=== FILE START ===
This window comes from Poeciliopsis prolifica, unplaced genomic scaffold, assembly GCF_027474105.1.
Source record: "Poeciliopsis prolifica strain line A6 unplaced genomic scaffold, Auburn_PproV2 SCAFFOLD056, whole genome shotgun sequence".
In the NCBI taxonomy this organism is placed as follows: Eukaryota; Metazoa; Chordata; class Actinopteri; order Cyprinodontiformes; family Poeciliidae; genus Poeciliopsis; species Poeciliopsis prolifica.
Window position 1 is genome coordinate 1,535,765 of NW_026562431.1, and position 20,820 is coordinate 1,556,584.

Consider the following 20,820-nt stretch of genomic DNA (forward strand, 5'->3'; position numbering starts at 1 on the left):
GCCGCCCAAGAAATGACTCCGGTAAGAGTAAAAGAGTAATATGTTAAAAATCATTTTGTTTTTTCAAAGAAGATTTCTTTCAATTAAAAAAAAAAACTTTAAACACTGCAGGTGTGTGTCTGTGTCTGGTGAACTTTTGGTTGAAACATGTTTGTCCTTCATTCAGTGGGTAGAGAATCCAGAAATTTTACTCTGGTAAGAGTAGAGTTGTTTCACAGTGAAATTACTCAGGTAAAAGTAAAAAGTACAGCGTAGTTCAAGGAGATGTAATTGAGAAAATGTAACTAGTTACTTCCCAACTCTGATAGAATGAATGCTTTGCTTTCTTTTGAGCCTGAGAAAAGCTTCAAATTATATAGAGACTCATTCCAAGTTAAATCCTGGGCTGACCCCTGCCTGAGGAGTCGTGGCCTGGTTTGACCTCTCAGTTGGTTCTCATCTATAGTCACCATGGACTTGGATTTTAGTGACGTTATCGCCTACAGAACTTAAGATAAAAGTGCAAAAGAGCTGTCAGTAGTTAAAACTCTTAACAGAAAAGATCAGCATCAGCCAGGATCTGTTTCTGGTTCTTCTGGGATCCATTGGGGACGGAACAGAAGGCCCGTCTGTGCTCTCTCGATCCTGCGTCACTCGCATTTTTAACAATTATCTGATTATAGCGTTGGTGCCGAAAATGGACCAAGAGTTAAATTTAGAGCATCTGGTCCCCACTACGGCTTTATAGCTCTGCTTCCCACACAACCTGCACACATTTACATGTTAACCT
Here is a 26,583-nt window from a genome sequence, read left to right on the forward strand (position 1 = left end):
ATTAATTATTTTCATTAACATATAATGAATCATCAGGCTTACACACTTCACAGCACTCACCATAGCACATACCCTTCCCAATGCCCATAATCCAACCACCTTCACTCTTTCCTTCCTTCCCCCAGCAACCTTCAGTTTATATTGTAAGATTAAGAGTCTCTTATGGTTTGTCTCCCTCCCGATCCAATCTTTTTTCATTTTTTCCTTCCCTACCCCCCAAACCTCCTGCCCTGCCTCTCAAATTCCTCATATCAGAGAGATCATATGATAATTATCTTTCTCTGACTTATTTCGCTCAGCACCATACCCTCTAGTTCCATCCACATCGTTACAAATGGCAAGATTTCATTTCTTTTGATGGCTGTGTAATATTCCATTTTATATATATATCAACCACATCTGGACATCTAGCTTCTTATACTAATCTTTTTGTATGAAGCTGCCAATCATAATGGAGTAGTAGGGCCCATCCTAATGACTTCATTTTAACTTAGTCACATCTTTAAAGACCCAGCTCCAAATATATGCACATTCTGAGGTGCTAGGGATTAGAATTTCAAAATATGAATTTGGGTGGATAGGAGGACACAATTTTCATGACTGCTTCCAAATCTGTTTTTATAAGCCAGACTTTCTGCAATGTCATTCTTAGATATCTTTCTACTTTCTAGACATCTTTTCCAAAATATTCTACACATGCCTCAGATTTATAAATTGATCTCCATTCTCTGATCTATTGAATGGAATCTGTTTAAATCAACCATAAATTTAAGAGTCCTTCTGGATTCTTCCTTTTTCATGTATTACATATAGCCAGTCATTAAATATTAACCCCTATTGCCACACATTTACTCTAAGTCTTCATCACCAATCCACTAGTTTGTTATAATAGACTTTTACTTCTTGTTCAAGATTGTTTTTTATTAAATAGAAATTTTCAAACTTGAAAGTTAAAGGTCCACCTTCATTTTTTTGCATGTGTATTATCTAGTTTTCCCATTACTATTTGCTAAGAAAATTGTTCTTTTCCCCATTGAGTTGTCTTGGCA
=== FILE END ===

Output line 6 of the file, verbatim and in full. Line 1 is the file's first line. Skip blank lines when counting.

GCCGCCCAAGAAATGACTCCGGTAAGAGTAAAAGAGTAATATGTTAAAAATCATTTTGTTTTTTCAAAGAAGATTTCTTTCAATTAAAAAAAAAAACTTTAAACACTGCAGGTGTGTGTCTGTGTCTGGTGAACTTTTGGTTGAAACATGTTTGTCCTTCATTCAGTGGGTAGAGAATCCAGAAATTTTACTCTGGTAAGAGTAGAGTTGTTTCACAGTGAAATTACTCAGGTAAAAGTAAAAAGTACAGCGTAGTTCAAGGAGATGTAATTGAGAAAATGTAACTAGTTACTTCCCAACTCTGATAGAATGAATGCTTTGCTTTCTTTTGAGCCTGAGAAAAGCTTCAAATTATATAGAGACTCATTCCAAGTTAAATCCTGGGCTGACCCCTGCCTGAGGAGTCGTGGCCTGGTTTGACCTCTCAGTTGGTTCTCATCTATAGTCACCATGGACTTGGATTTTAGTGACGTTATCGCCTACAGAACTTAAGATAAAAGTGCAAAAGAGCTGTCAGTAGTTAAAACTCTTAACAGAAAAGATCAGCATCAGCCAGGATCTGTTTCTGGTTCTTCTGGGATCCATTGGGGACGGAACAGAAGGCCCGTCTGTGCTCTCTCGATCCTGCGTCACTCGCATTTTTAACAATTATCTGATTATAGCGTTGGTGCCGAAAATGGACCAAGAGTTAAATTTAGAGCATCTGGTCCCCACTACGGCTTTATAGCTCTGCTTCCCACACAACCTGCACACATTTACATGTTAACCT